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Salesforce week 25-27 and finishing this weekly thing...

Wow!! A half year has gone by. Half a year... Where did the time go? Over the last weeks I've gradually noticed that my view on being with Salesforce has shifted from being "something new" to being "how things are". On feeling at home in the organisation and that I know my place. Does new things come up sure but it's feeling less and less like every day brings something new, a new badge or a new process. I've settled into the #Ohana. This is also why I've decided to stop writing these weekly posts and go back to writing "normal" blog posts. I still have a V2MOM goal of blogging once a week on average over my first year and I'm no track to meet that goal.

That being said being part of the organisation has also taught me just how much we need more people - the right people. I think it's safe to say that we are constantly hiring so if you're looking for something new reach out to me and I'll be more than happy to talk and discuss what Salesforce is, which positions are open and how it's like working for Salesforce.

In 3 weeks I'll be heading off to my first off-site where the entire Salesforce CSG EMEA North will meet up in Barcelona for 3 days of training, networking and fun. Should be very nice disregarding that I'm flying out at 7am on Sunday and will probably go directly to the airport from a major party. Oh well - there's time to sleep on the plane.

Top 5 from my first 6 months

  • Develop on the new Salesforce Lightning and become quite good at it
  • "Master" Salesforce and become 5 times Salesforce certified
  • Bootcamp in San Francisco
  • Delivering real business value at my customer and doing it with Lightning
  • Working with very nice and talented people

Status after this week

Trailhead points: 85325
Trailhead badges: 100
Certifications: 5 (Salesforce Certified Administrator, Salesforce Certified Platform App Builder, Salesforce Certified Advanced Administrator, Salesforce Certified Sales Cloud Consultant, Salesforce Certified Service Cloud Consultant)

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Salesforce Lightning Component API change

As we get closer to Summer 17 we start using difference versions across production instances and sandboxes. This of course also leads to opportunities for differences in API's... I just found one such difference as I'd been developing some Lightning components on Summer 17 and got errors when trying to run them on Spring 17. In Summer 17 you can do the following in a client-side event handler to get the DOM element of the source component:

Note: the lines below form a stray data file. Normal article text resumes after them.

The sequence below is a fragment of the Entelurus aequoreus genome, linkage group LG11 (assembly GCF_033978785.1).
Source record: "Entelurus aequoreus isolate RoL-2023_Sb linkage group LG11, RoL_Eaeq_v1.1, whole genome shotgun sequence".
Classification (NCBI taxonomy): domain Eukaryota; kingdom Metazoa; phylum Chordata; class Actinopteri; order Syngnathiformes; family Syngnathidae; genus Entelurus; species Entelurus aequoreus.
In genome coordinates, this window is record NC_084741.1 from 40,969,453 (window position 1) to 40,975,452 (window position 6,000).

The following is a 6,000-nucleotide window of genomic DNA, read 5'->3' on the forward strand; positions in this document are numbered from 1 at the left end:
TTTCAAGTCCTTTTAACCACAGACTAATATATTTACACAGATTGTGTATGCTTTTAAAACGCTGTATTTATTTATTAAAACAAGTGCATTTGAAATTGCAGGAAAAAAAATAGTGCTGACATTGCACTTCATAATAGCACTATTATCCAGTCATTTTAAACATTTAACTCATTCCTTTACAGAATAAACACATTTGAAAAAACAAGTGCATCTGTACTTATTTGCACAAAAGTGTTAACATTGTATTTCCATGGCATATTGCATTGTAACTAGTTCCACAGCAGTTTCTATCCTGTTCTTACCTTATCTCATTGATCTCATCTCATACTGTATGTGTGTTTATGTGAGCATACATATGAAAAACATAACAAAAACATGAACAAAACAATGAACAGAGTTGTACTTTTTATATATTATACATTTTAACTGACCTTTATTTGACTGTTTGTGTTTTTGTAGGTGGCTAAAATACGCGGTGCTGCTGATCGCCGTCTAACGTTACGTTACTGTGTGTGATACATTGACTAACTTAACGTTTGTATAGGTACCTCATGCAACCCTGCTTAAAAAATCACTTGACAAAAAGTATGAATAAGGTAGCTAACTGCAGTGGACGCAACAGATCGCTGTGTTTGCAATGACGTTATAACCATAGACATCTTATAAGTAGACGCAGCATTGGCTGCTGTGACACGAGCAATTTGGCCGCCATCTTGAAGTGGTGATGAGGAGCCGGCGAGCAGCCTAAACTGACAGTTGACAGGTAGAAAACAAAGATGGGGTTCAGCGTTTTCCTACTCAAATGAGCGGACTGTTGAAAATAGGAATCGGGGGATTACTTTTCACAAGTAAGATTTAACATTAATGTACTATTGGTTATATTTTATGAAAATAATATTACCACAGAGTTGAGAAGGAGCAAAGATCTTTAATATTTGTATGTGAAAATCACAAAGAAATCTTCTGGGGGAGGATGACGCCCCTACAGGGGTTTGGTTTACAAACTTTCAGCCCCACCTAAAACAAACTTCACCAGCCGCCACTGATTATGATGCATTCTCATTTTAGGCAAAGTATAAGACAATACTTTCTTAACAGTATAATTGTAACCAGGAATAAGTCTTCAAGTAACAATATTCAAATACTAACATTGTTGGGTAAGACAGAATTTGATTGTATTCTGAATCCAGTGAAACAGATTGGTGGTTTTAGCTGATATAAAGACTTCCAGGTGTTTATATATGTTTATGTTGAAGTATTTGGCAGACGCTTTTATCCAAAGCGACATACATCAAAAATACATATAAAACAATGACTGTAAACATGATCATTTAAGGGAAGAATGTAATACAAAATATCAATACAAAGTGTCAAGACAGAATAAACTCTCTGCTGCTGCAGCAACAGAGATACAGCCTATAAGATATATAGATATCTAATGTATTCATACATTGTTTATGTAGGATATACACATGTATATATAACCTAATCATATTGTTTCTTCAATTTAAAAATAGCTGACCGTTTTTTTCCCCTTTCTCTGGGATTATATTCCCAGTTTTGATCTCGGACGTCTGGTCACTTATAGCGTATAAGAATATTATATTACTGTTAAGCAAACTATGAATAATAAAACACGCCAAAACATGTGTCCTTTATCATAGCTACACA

({
   react: function(component, event, helper) {
      const elem = event.getSource().getElement();
   }
})
This doesn't work in Spring 17 as the getElement method is not available. So find another way to accomplish whatever you are doing there...

Using component.find in Salesforce Lightning Components

When developing Salesforce Lightning Components you very often use the aura:id attribute on components to tag them and component.find to find them again. This works very well and is documented nicely in the documentation (Finding Components by ID). If however you tag a component using aura:id in an iterator you may not know how many resulting components will be on the page. The component.find method may return undefined (if no matching components), a component instance (if a single match was found) or an array of component instances if multiple components with a matching aura:id was found. This is fine but if you want to loop over any found component Javascript may give you a headache as the resulting variable may contain an array or an object instance. Hmmm... You can either using Vanilla Javascript to figure out whether it's array (or cheat and use $A.util.isArray) and write code for the array case and code for the single instance case --- or you can take the short route.